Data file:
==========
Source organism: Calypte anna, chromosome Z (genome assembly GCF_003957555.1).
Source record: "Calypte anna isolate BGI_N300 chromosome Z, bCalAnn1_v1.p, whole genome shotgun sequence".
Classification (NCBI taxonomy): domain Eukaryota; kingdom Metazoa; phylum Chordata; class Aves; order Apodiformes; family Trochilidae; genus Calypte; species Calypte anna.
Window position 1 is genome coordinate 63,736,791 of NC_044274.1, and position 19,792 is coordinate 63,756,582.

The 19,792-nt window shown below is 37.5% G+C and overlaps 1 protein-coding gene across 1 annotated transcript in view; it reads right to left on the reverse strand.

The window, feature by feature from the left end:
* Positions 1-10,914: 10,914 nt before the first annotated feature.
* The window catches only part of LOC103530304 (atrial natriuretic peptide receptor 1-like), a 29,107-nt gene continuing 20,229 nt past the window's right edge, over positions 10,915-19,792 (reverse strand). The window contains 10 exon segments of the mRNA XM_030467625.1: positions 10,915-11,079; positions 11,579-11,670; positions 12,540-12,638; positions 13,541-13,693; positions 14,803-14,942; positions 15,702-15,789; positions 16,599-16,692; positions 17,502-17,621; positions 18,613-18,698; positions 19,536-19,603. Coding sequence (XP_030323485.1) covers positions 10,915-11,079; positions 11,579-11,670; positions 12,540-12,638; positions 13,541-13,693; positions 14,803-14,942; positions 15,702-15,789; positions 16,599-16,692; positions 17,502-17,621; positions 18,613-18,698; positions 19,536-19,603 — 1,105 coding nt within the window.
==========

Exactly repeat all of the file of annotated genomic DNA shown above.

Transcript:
Source organism: Calypte anna, chromosome Z (genome assembly GCF_003957555.1).
Source record: "Calypte anna isolate BGI_N300 chromosome Z, bCalAnn1_v1.p, whole genome shotgun sequence".
Classification (NCBI taxonomy): domain Eukaryota; kingdom Metazoa; phylum Chordata; class Aves; order Apodiformes; family Trochilidae; genus Calypte; species Calypte anna.
Window position 1 is genome coordinate 63,736,791 of NC_044274.1, and position 19,792 is coordinate 63,756,582.

The 19,792-nt window shown below is 37.5% G+C and overlaps 1 protein-coding gene across 1 annotated transcript in view; it reads right to left on the reverse strand.

The window, feature by feature from the left end:
* Positions 1-10,914: 10,914 nt before the first annotated feature.
* The window catches only part of LOC103530304 (atrial natriuretic peptide receptor 1-like), a 29,107-nt gene continuing 20,229 nt past the window's right edge, over positions 10,915-19,792 (reverse strand). The window contains 10 exon segments of the mRNA XM_030467625.1: positions 10,915-11,079; positions 11,579-11,670; positions 12,540-12,638; positions 13,541-13,693; positions 14,803-14,942; positions 15,702-15,789; positions 16,599-16,692; positions 17,502-17,621; positions 18,613-18,698; positions 19,536-19,603. Coding sequence (XP_030323485.1) covers positions 10,915-11,079; positions 11,579-11,670; positions 12,540-12,638; positions 13,541-13,693; positions 14,803-14,942; positions 15,702-15,789; positions 16,599-16,692; positions 17,502-17,621; positions 18,613-18,698; positions 19,536-19,603 — 1,105 coding nt within the window.